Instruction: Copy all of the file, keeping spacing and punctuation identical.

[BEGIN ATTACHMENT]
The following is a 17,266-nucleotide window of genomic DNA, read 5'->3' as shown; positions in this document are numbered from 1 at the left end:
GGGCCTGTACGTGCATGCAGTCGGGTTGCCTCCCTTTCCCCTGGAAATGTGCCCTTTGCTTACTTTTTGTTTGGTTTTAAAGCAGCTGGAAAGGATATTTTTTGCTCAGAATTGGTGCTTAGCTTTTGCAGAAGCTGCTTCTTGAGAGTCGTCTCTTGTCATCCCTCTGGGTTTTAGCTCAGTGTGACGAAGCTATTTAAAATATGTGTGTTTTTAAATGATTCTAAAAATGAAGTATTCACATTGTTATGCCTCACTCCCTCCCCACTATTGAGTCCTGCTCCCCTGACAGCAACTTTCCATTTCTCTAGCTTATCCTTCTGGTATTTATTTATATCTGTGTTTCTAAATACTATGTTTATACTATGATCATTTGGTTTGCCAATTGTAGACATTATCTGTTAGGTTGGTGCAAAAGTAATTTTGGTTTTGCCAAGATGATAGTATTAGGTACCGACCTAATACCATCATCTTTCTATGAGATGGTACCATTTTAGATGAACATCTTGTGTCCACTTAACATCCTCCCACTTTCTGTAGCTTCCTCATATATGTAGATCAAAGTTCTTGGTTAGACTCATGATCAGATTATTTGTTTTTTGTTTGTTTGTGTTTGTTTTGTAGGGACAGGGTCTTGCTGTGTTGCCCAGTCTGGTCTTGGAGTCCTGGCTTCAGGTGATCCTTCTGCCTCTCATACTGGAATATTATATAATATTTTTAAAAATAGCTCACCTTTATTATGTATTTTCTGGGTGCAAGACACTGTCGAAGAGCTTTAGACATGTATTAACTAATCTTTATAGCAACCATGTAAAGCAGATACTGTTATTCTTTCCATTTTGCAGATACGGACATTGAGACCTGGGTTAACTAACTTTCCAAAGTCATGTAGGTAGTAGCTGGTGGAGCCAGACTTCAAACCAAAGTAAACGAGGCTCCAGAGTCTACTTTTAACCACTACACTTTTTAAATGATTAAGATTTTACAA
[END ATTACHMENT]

The following is a 17,266-nucleotide window of genomic DNA, read 5'->3' as shown; positions in this document are numbered from 1 at the left end:
GGGCCTGTACGTGCATGCAGTCGGGTTGCCTCCCTTTCCCCTGGAAATGTGCCCTTTGCTTACTTTTTGTTTGGTTTTAAAGCAGCTGGAAAGGATATTTTTTGCTCAGAATTGGTGCTTAGCTTTTGCAGAAGCTGCTTCTTGAGAGTCGTCTCTTGTCATCCCTCTGGGTTTTAGCTCAGTGTGACGAAGCTATTTAAAATATGTGTGTTTTTAAATGATTCTAAAAATGAAGTATTCACATTGTTATGCCTCACTCCCTCCCCACTATTGAGTCCTGCTCCCCTGACAGCAACTTTCCATTTCTCTAGCTTATCCTTCTGGTATTTATTTATATCTGTGTTTCTAAATACTATGTTTATACTATGATCATTTGGTTTGCCAATTGTAGACATTATCTGTTAGGTTGGTGCAAAAGTAATTTTGGTTTTGCCAAGATGATAGTATTAGGTACCGACCTAATACCATCATCTTTCTATGAGATGGTACCATTTTAGATGAACATCTTGTGTCCACTTAACATCCTCCCACTTTCTGTAGCTTCCTCATATATGTAGATCAAAGTTCTTGGTTAGACTCATGATCAGATTATTTGTTTTTTGTTTGTTTGTGTTTGTTTTGTAGGGACAGGGTCTTGCTGTGTTGCCCAGTCTGGTCTTGGAGTCCTGGCTTCAGGTGATCCTTCTGCCTCTCATACTGGAATATTATATAATATTTTTAAAAATAGCTCACCTTTATTATGTATTTTCTGGGTGCAAGACACTGTCGAAGAGCTTTAGACATGTATTAACTAATCTTTATAGCAACCATGTAAAGCAGATACTGTTATTCTTTCCATTTTGCAGATACGGACATTGAGACCTGGGTTAACTAACTTTCCAAAGTCATGTAGGTAGTAGCTGGTGGAGCCAGACTTCAAACCAAAGTAAACGAGGCTCCAGAGTCTACTTTTAACCACTACACTTTTTAAATGATTAAGATTTTACAA